Oh--and how did I mix the fuel? Well, it occurred to me that a typical Pepsi bottle holds 16.9 ounces--half a liter--so I put one ounce of oil in, then added gasoline, shook it up, and put it into the tank. (YES I made sure to dry out the bottle first!) 2-cycle engines are not that damned fussy about having an exact ratio, so it was close enough.

And while I was putting everything away, I was grinning like an idiot. I still am, in fact.

* * *

I took that useless drill pump back to the hardware store, intending to find some kind of clamp I could use to elevate the bike to some height so I didn't have to sit on the ground. I couldn't find a clamp, but I did find this 2-cycle oil which claimed that all you had to do was to add one packet to 2.5 gallons of gasoline, and it would be fine regardless of what ratio the engine needed.

There was no description of what it was or how it did that, so I left it alone. Also, it came in a plastic pouch like ketchup from a fast-food joint.

* * *

Well, time to hit the store for some sundries.

#7751: Once again, something I can't find a second time

It was a post about how the Great Barrier Reef is not in any danger of "ecological collapse". FUCK I hate it when I don't think to send myself a link so I can find it later on!

Anyway, the point was, "bleaching" is something all coral reefs undergo from time to time (there was something about a 10-year cycle) and there was something else about a specific species of starfish that kills coral.

Also, the Great Barrier Reef has recovered. Greatest extent on record, it's doing better than it was before all the bleaching started.

I'd just like to find the damn article.

* * *

"The Potempkin Terror Plot" and you know what I'll say: #DefundFBI

* * *

Bezos really wants to build a lunar lander. Well, why doesn't his company build one, then? Apparently they're offering to pay NASA to let them do it. Why do they have to pay NASA? If your ideas are so damned good, build the thing! Show it to NASA!

The thing is, Blue Origin is way behind SpaceX and Bezos can't stand being so far behind Musk that he can't even see Musk's dust.

I actually don't consider Blue Origin to be a serious contender in the commercialization of space, but what the hell: it's raining soup and everyone needs a bucket, right?

* * *

Texas democrat fleabaggers are not garnering much sympathy for their plight. Which is as it should be.

* * *

Democrats are saying that they're fucked if election integrity laws stand. Yeah. You know why? Because democrats cheat. They have always cheated. They always will cheat. As long as they can, they will fortify every last election they can.

It's about time the American people stopped putting up with it.

* * *

I saw this story today and just about blew a gasket. You see, in the worst of the blue states, there are now "efficiency" requirements for computers. They can't use more than a certain amount of electricity on an annual basis. Machines that do cannot be sold in those states.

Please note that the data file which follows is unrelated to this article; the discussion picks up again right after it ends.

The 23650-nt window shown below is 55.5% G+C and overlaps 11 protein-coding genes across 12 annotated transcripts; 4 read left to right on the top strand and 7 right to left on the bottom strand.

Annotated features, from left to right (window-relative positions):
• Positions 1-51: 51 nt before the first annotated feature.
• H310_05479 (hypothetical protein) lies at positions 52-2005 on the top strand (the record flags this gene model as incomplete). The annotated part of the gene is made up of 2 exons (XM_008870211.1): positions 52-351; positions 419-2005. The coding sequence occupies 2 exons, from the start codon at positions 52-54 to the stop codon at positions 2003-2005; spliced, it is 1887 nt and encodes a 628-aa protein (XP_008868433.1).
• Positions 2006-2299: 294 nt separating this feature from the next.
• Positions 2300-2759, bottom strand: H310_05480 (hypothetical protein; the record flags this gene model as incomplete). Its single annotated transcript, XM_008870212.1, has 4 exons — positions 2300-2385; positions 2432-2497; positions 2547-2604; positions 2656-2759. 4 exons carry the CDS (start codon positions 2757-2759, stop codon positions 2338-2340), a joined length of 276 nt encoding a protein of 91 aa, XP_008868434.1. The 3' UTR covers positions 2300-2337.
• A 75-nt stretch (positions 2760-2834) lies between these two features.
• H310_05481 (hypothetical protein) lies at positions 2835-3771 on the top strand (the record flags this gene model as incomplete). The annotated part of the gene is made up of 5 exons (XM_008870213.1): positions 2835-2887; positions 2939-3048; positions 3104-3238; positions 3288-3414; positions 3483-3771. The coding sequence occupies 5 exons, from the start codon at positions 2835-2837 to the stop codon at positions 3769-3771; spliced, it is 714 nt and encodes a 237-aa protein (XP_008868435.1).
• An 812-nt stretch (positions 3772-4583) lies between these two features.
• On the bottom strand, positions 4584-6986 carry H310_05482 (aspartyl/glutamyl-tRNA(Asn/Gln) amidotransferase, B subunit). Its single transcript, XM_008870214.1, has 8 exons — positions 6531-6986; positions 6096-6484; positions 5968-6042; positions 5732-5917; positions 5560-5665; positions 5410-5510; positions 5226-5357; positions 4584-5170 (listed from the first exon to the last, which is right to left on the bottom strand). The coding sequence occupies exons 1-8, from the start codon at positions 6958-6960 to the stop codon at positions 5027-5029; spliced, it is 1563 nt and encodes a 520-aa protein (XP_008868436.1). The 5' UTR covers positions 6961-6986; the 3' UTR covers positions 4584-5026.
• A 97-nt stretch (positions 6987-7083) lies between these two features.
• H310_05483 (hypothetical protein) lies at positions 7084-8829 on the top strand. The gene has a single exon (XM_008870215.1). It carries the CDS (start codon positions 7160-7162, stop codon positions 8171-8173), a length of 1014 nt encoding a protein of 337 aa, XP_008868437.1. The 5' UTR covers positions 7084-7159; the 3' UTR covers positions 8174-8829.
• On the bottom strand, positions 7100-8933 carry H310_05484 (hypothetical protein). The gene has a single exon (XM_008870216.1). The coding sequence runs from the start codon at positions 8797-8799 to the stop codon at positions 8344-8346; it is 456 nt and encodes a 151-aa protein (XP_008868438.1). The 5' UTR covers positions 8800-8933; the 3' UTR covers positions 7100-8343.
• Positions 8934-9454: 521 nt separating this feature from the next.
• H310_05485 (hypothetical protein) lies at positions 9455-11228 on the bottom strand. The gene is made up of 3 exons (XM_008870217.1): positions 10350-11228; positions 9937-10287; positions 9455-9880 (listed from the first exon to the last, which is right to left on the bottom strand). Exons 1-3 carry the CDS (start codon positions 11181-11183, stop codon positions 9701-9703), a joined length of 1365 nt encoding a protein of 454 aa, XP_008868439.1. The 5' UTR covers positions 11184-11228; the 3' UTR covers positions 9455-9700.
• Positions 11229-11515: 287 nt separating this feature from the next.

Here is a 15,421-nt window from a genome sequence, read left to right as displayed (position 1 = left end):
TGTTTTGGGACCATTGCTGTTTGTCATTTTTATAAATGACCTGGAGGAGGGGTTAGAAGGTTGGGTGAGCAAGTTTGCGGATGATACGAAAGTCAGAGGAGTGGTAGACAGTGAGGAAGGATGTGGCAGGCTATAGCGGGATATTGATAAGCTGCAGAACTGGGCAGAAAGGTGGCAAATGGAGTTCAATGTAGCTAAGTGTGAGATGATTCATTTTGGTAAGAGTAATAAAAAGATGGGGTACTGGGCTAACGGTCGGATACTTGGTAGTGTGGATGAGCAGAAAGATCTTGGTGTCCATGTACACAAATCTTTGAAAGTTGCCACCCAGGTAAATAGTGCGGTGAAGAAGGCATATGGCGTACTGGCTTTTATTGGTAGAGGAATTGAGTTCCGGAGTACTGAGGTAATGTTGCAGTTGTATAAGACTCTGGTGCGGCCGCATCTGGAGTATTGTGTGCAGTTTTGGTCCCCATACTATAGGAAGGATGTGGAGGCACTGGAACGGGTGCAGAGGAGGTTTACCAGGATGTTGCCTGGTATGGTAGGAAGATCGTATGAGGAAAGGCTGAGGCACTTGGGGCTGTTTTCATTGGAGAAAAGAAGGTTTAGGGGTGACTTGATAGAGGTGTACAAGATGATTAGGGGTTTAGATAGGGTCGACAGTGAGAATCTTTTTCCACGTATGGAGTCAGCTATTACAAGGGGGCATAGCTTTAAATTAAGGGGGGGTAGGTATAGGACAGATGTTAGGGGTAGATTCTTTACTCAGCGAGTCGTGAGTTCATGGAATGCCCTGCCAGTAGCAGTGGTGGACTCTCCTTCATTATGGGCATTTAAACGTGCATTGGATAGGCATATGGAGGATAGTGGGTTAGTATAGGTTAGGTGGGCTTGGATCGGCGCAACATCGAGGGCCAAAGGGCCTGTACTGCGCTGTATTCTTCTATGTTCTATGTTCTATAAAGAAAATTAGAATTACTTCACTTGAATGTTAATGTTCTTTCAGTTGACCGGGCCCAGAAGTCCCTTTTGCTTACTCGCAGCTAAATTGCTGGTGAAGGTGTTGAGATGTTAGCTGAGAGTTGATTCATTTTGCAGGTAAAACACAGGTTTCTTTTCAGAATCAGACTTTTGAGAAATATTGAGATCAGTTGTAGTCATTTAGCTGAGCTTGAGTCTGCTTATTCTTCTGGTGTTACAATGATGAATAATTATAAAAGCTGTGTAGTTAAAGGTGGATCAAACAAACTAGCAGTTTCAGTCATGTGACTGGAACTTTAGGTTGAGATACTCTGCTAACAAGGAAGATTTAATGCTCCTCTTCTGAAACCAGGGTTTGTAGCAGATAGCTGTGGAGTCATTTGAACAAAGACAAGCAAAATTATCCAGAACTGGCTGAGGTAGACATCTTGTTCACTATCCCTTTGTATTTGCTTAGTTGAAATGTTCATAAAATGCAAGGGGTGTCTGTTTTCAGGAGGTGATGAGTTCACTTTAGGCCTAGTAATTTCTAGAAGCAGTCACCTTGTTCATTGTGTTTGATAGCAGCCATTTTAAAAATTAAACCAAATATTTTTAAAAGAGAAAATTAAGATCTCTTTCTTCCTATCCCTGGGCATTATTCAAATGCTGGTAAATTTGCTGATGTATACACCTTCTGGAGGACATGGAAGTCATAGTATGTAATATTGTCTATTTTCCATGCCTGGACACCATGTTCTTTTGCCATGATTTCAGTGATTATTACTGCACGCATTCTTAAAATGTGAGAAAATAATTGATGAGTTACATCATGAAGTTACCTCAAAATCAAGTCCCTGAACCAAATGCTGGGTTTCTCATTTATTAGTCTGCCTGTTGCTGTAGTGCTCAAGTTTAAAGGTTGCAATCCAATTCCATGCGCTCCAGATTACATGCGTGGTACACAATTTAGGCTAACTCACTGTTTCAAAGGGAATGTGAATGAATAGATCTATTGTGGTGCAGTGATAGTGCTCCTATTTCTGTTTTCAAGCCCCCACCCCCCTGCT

So, just as was done with automobiles, now computers are having their performance reduced in service to some nebulous eco-goal.

The laughable bit is that home desktop computers comprise 3% of residential electricity use and that makes them "large energy consumers". Commercial computers use 7% of commercial electricity use.

3% is a "large consumer". I wonder what stoves and microwaves use? How about big-screen televisions? How about electric cars?

So, by this idiotic rule, the computers can't use more than 75 kwh per year. I'd like to know how that's calculated, because that's 205 watt-hours per day if the system is running continuously for an entire year. To put that in perspective, that's enough energy to keep two 100w incandescent bulbs lit for one hour.

If you use your system only 12 hours a day, then it's enough to keep four of those bulbs lit for an hour. Cutting it to six hours would run eight bulbs for an hour. 820 watt-hours over the course of six hours is about 137 watt-hours per hour, which is rather less than a good gaming system requires. (There is a reason why even entry-level GPU cards have dedicated power inputs, and why PC power supplies normally start at 250w and go up from there.)

What a bunch of assholes.

* * *

I said, yesterday, that Barbara Boxer was reaping the fruits of her labors. I didn't realize how right I was.
The best part is the very first comment that got posted in response to this bit of news.
Jared Smith,

Doesn't sound like a big deal to me as long as they only stole 950 dollars or less. The DA should drop the charges against the assailant and maybe even create a statue of him. Let them enjoy the insane policies they create lol.
Bazinga!

That was beautiful.

The reason why that was so beautiful?
Mike Mora
This should be perfectly fine by her. She championed reducing penalties for criminals. She helped author the current crime wave.

My bet is she is telling her friends the gangsters needed the loot. Boxer isn't known for her intellect.
That's right, she was one of the ones pushing to decriminalize everything.
So, yeah--kind of hoist on her on petard, there, and it couldn't happen to a nicer communist.

* * *